DMG Newsroom
4 September 2022, Mrauk-U 

The Arakan Army (AA) chief lashed out at Myanmar’s military regime via Twitter on Sunday, accusing the junta of “unleashing their dastardly playbook” on civilians in Mrauk-U, which has hosted some of the latest fighting between the military and Arakan Army. 

“SAC is unleashing their dastardly playbook and modus operandi. Mrauk Oo is being hold [sic] hostage by the cowards who dare fight only against the unarmed civilians, operation is reportedly carried out by the direct order of the 55 LID [Light Infantry Division] commander,” Major-General Twan Mrat Naing tweeted on September 4, referring to the State Administration Council (SAC), as the regime refers to itself. 

The AA commander-in-chief’s post to the social media platform came hours after junta soldiers reportedly entered Mrauk-U and opened fire indiscriminately, local residents have alleged.  

At least one town resident was also detained by the military on Sunday morning. Junta soldiers arrested Ko Kyaw Zan Wai aka Ko Yin Hsot, a resident of Mrauk-U’s Taungyat ward, at about 7 a.m. on September 4, sources close to his family told DMG. 

U Myat Tun, director of Arakan Human Rights Defenders and Promoters Association, criticised the military regime, saying it was working to instil fear among the public. 

“It is not good that the junta troops entered Mrauk-U and opened fire indiscriminately. That is a deliberate abuse of the people,” he said. 

Three civilians including a 4-year-old child were killed and eight others were injured in Mrauk-U Township on August 28, when the military shelled Kin Seik village

The fresh fighting in Mrauk-U has also renewed concerns about preservation of the area’s cultural heritage. The ancient Arakanese city’s archeological ruins, temples and pagodas are at the forefront of its ongoing bid for recognition as a World Heritage Site by the United Nations’ cultural agency UNESCO.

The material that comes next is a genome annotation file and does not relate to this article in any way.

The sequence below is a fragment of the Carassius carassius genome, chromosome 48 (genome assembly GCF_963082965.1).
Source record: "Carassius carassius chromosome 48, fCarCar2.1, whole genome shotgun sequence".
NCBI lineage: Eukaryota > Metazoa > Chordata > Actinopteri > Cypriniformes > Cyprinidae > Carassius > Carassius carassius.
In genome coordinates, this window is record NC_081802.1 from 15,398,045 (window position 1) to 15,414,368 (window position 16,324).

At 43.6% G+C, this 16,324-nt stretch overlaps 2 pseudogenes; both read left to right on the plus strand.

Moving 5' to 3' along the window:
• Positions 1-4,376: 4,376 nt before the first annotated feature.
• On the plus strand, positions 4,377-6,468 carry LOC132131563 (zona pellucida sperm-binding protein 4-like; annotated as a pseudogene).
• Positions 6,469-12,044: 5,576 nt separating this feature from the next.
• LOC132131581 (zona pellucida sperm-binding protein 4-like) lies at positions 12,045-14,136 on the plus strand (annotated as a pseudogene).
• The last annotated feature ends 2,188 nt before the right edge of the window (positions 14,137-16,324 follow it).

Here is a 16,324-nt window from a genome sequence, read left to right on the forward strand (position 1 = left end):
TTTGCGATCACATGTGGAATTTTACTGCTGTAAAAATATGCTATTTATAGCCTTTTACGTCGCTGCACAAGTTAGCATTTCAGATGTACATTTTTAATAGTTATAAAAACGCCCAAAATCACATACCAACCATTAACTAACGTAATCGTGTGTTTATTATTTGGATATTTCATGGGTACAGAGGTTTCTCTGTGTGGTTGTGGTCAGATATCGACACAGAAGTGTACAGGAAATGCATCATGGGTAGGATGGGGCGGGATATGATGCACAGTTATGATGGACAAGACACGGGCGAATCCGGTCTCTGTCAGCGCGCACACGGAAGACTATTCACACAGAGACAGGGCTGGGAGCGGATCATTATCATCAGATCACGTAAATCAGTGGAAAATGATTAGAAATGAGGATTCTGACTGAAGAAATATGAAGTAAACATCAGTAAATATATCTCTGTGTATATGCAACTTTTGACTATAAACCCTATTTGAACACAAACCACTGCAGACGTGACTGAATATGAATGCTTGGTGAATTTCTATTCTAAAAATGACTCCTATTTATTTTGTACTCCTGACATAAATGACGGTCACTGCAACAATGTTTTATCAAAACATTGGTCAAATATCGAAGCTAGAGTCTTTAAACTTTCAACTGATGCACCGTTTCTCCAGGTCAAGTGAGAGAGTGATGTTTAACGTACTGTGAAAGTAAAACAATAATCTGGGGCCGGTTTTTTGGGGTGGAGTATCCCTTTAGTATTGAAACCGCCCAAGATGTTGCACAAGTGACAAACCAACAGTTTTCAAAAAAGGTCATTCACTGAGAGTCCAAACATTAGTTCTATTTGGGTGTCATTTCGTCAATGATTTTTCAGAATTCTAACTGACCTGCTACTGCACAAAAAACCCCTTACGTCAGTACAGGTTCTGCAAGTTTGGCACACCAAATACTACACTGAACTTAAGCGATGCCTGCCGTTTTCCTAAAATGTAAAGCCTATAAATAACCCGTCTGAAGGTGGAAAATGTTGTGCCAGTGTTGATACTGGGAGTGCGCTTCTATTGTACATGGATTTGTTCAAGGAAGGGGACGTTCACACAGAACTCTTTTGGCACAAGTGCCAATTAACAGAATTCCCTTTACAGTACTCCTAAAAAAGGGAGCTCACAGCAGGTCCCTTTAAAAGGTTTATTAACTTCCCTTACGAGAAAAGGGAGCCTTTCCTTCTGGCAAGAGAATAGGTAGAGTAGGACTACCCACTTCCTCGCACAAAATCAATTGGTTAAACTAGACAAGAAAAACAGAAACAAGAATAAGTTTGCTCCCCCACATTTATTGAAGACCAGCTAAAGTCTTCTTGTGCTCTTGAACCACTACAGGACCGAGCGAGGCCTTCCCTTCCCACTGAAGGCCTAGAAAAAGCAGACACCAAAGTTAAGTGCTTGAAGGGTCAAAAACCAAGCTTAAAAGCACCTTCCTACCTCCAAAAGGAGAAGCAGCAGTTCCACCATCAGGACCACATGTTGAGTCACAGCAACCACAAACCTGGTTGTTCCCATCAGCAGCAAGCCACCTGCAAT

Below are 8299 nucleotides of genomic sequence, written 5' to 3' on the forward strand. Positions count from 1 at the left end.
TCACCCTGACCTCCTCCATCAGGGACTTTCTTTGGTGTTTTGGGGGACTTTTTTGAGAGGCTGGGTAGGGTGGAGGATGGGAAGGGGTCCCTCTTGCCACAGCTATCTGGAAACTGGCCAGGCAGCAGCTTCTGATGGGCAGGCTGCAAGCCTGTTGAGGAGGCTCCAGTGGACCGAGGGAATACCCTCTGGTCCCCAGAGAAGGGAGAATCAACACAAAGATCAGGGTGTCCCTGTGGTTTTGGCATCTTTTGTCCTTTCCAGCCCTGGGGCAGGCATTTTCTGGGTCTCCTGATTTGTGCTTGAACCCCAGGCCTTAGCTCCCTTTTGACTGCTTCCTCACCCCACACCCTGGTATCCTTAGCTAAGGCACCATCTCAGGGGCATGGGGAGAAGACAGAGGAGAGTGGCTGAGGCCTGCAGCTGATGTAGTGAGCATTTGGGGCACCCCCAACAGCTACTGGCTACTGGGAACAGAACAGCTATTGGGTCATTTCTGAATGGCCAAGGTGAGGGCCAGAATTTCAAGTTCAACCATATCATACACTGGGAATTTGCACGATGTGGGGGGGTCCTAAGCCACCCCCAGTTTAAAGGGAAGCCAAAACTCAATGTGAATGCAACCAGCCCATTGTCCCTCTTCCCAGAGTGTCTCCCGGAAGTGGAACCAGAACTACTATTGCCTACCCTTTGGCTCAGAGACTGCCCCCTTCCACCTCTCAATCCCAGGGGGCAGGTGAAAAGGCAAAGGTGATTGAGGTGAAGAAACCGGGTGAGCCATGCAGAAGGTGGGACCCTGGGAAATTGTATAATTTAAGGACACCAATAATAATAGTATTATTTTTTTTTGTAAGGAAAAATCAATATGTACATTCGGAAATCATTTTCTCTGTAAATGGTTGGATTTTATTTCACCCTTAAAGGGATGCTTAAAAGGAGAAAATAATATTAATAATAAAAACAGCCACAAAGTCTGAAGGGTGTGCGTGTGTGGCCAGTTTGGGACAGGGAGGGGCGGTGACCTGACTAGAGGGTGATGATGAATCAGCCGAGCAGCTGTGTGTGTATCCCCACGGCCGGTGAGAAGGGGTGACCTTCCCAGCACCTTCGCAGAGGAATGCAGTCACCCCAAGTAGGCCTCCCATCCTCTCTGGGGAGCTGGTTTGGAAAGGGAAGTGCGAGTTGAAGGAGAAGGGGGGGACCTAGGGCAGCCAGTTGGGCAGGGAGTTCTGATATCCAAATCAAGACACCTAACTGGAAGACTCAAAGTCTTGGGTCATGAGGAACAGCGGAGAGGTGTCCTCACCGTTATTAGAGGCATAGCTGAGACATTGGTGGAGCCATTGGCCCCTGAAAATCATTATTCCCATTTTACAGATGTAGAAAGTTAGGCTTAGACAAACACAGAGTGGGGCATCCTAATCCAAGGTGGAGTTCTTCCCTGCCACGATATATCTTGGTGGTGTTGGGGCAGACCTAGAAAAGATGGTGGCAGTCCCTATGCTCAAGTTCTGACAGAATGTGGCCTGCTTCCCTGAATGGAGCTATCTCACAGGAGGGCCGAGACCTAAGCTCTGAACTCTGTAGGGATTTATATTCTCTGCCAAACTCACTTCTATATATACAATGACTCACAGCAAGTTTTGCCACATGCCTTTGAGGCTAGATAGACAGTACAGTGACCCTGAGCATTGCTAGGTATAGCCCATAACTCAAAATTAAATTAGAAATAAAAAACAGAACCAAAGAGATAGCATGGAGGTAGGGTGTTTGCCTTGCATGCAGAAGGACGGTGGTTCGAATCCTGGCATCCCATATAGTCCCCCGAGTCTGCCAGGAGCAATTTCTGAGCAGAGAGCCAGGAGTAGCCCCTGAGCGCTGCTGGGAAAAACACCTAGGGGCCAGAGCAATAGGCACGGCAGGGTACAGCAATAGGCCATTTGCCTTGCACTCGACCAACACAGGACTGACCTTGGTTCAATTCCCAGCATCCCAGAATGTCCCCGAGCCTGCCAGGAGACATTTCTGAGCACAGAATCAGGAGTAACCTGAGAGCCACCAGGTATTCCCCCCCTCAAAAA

Some ancient structures in Mrauk-U’s old city were damaged during fighting in the preceding 2018-2020 conflict between the Arakan Army and the military, and the junta has shown little regard for cultural sensitivities in fighting between its troops and anti-regime forces since it seized power last year. 

“During the armed conflict between junta forces and the anti-regime troops led by EAOs [ethnic armed organisations], the military was seen acting arbitrarily, without any supervision or control,” said U Than Soe Naing, a political analyst. “Regime forces have destroyed more than 10 Christian churches in Chin and Kayah [Karenni] states. In the event of fighting, the soldiers of the military council do not have the knowledge to protect cultural heritage.” 

According to local residents, shops in Mrauk-U were largely closed on Sunday and there were few pedestrians to be seen due to the presence of junta soldiers in the town. 

“The Myanmar military should not threaten the people with its arms at a time when people are facing economic hardships,” said an unnamed resident of Mrauk-U. 

DMG phoned Arakan State Minister for Security and Border Affairs Colonel Kyaw Thura for comment on the matter, but he could not be reached. DMG was unable to obtain comment from regime spokesman Maj-Gen Zaw Min Tun. 

Myanmar’s military and the Arakan Army reached an informal ceasefire agreement ahead of the country’s November 2020 general election, after some two years of often-intense fighting in Arakan State and neighbouring Chin State. But the peace pact has verged on total collapse for weeks amid months of escalating military tensions and a series of clashes between the two sides across multiple Arakan State townships, and in Paletwa Township. 

Analysts have warned that the fighting may continue to intensify as both sides are currently ratcheting up military tensions.

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